My Sydney Detour — Become A Sydney Local In A Day
We’re on our last leg of My Sydney Detour — a tour aiming to help visitors become a Sydney local in a day that doesn’t feel like a tour at all, but more like a drive around Sydney with a mate in a very cool old car.
By late afternoon we find ourselves on a park bench on the edge of an expanse of stubbly grass that looks as if it needs watering, despite all of Sydney’s recent rain.
It’s not quite a sporting field nor a kid’s playground, yet there are a handful of mothers and their children mucking about: a couple of kids riding scooters across the grass, and a toddler taking some unsure steps as his mum, chatting to her friend, watches on.
Secreted away in one of Sydney’s affluent eastern suburbs, it’s a park that appears to be without any sense of purpose other than to invite people to sit on the bench that we’ve settled ourselves upon and to gaze across the rooftops to that gorgeous harbour for which Sydney is renowned.
There should be a whole row of these park benches for that very purpose. Or bean bags. Or better yet, tiered stands of seats (with cushions!) — so more than a couple of lucky souls can drink in the spectacular views.
This park bench, and the chance to linger for a while and savour some of Sydney’s most sublime panoramic vistas while savouring slices of rich, moist chocolate cake (courtesy of Café Ella in Redfern, our first stop of the day) is one of many delightful surprises that our new friend Richard Graham, the creator of My Sydney Detour, has in store for people who do this rather special private tour of his hometown — and, once upon a time, our hometown.
Most tourists visiting Sydney wouldn’t get this opportunity.
Indeed, while we’re sitting on our park bench we see one of those red double-decker sightseeing buses speed by. It doesn’t even slow down long enough for the poor souls on board to snap some photos.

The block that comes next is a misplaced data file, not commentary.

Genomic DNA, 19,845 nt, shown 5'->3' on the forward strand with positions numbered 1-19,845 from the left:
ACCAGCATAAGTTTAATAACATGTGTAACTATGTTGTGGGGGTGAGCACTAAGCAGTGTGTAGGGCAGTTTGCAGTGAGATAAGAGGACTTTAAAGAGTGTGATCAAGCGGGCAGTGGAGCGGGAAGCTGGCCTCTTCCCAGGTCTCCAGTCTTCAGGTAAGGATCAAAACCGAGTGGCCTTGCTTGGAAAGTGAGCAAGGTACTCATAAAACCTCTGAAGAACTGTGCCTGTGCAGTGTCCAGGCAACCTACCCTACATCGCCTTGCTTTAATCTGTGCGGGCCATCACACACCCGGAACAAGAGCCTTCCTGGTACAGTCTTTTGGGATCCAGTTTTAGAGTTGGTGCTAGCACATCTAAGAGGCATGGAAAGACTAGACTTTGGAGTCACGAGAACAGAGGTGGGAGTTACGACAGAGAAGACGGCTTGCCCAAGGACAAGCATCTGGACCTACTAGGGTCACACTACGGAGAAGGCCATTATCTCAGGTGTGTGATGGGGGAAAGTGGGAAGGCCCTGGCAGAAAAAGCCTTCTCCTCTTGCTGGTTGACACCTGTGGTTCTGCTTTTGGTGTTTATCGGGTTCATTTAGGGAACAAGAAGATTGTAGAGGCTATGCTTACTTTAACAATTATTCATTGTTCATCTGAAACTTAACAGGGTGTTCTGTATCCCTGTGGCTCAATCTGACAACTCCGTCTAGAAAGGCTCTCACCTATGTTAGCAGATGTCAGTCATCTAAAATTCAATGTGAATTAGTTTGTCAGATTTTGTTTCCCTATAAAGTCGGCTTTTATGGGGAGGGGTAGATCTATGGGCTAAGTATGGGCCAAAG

Yet this is one of those spots that Sydney locals bring family and friends visiting from interstate or overseas — a spot we used to take our visitors to many years ago.
Our time with Richard has been something of a nostalgia trip, driving around Sydney all day, cruising through many of our old haunts, with Richard behind the wheel of his shiny blue 1964 EH Holden Premier — one of Australia’s most iconic cars that he has beautifully restored.
By the end of the day, having driven through inner-city suburbs that we kicked back in during our student days and cruised down streets where family and friends once lived — we even bump into an old mate in a café! — I am so affected by the experience I find myself even contemplating a move back to Sydney.
But even if you don’t have a connection to Sydney, it’s still a special experience. It’s like nothing else we’ve done before on our travels. We did a slow version of the My Local Detour, which gives visitors a taste of the city, beach and bush. But Richard offers a whole range of experiences.
There’s My Hawkesbury Detour, which takes in some of my favourite parts of Sydney, including beautiful Berowra Waters, while My Ultimate Detour, is a full day covering both drives.